Maori figures question relevance of Maori Land Court

7:36 am on 10 November 2015

Senior Maori figures are questioning the relevance of the Maori Land Court, 150 years since it was created.

Politicians will commemorate the anniversary at an event at the Beehive today, hosted by the Maori Development Minister Te Ururoa Flavell.

The Native Land Court opened in 1865 to convert the land to titles that could be recognised by English law.

In an interview in 1989, then-Chief Judge of the Maori Land Court Eddie Durie said land went from being held by a tribe to being owned by individuals.

"We did a rather good job in that time of wrecking the Maori customary ownership of land. I think in hindsight, it was a very bad thing."

Dr Ranginui Walker

Dr Ranginui Walker Photo: Supplied

Since the court was created, Maori freehold land has gone from making up more than 80 percent of New Zealand to about 5 percent.

Maori academic Dr Ranginui Walker said the Native Land Court was a disaster, and had been dubbed the 'engine of destruction'.

"It was a matter of divide and conquer."

He said once individual title was awarded, Crown land purchasing officers would come in and persuade owners to sell the land without consulting the wider tribe.

One of the rules Dr Walker referred to was that Maori title had to have 10 owners listed, no matter the size of the land or how many people had claim to it.

By 1890, four million acres were confiscated by the Crown and native land laws saw a further eight million acres pass into European hands.

Former Maori Affairs Minister Dover Samuels said the 150th anniversary was not a cause for celebration.

Dover Samuels

Dover Samuels Photo: RNZ / Lois Williams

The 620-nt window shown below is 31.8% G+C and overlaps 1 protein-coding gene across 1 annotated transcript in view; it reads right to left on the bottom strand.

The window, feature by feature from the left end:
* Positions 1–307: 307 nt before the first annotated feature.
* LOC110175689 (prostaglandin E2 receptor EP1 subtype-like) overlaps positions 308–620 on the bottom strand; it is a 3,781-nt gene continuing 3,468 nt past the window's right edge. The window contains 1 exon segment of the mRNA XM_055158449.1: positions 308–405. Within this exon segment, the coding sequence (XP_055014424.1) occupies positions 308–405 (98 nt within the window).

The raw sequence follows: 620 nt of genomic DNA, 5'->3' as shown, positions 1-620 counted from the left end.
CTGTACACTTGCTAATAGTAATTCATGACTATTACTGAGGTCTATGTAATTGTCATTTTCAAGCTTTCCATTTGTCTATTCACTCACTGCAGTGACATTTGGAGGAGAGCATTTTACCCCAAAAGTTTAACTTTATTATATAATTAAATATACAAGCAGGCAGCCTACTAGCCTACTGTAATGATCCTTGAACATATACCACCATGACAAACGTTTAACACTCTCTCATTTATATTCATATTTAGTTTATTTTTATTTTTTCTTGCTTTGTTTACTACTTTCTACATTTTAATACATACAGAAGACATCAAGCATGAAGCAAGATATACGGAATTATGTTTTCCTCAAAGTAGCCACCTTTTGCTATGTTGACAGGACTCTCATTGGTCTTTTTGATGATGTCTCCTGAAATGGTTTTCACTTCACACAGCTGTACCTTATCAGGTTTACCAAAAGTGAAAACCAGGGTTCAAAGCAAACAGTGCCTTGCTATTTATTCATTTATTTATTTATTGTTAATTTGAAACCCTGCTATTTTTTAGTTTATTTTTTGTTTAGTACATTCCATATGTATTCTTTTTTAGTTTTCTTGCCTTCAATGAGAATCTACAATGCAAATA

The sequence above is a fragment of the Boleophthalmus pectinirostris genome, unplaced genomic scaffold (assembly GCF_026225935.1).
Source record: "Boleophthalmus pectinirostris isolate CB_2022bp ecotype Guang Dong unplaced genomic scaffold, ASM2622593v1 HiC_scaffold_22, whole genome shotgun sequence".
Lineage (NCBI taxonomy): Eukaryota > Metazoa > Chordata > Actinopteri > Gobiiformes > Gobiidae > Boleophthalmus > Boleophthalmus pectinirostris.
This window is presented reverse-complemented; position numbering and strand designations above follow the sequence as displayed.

"If we trace back and you have a look really at the contribution of the Maori Land Court in terms of the preservation of that kaupapa and whenua tuku iho, very clearly they have got a lot to answer for."

With an average of 85 owners per Maori freehold land title today, the court keeps busy granting permission to develop and sell the land and resolve disputes.

Its future role rests in Maori land reforms which are underway.

Mr Samuels has had to deal with the court about his land in Matauri Bay, and said it was very patronising.

"Every time you want to do something you've got to go to the Maori land court. It's like The Days of Our Lives when you go there."

The Maori Land Court was no longer relevant and needed to go, he said.

Dr Ranginui Walker had his doubts about its future too.

'It's hard to know whether it's worthwhile continuing the Maori Land Court.

"There may come a time after all the treaty settlements are done and dusted, that they could put the Maori land court to sleep."

Maori land court judges have criticised the proposed changes to Maori land laws, which directly impact the court.

Their submissions will be considered in a Waitangi Tribunal hearing being held this week, despite the Crown trying to block them.

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